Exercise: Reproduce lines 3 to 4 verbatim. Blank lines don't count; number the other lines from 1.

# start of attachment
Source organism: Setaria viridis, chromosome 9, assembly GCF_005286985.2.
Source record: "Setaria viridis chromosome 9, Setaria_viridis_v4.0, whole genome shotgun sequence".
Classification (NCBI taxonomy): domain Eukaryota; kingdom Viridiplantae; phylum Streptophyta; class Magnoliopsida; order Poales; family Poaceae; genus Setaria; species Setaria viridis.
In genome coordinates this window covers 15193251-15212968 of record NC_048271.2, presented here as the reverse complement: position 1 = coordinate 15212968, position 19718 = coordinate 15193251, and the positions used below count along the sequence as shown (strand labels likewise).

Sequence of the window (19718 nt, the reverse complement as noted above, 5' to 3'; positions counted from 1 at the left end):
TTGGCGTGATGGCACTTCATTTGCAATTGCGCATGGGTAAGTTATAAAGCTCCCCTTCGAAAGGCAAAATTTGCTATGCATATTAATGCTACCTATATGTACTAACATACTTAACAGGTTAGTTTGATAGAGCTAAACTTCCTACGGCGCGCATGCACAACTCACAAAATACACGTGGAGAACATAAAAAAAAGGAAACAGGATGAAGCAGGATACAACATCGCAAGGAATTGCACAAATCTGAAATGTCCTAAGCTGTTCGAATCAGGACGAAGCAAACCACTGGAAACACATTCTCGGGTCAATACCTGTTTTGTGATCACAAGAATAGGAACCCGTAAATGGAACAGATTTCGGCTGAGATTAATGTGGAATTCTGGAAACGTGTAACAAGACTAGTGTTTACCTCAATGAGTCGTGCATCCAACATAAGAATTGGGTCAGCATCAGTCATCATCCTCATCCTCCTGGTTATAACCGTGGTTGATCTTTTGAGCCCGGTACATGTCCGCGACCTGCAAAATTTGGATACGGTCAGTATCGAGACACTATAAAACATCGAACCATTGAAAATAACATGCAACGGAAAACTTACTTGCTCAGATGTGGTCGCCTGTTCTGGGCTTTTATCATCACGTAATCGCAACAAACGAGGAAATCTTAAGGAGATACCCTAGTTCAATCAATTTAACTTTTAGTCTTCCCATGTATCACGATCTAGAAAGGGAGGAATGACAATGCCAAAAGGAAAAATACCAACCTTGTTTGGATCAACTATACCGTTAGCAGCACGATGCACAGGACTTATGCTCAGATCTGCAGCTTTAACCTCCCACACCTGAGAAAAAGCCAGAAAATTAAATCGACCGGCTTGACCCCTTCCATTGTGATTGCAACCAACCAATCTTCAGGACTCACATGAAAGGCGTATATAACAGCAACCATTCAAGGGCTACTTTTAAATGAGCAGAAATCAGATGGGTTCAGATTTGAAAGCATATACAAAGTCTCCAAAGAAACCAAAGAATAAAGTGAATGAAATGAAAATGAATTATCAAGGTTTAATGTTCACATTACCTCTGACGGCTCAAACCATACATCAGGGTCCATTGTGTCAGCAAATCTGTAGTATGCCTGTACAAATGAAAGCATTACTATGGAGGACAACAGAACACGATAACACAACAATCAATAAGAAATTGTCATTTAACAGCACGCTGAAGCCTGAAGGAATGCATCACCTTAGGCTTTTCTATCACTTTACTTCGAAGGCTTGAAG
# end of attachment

Classification (NCBI taxonomy): domain Eukaryota; kingdom Viridiplantae; phylum Streptophyta; class Magnoliopsida; order Poales; family Poaceae; genus Setaria; species Setaria viridis.
In genome coordinates this window covers 15193251-15212968 of record NC_048271.2, presented here as the reverse complement: position 1 = coordinate 15212968, position 19718 = coordinate 15193251, and the positions used below count along the sequence as shown (strand labels likewise).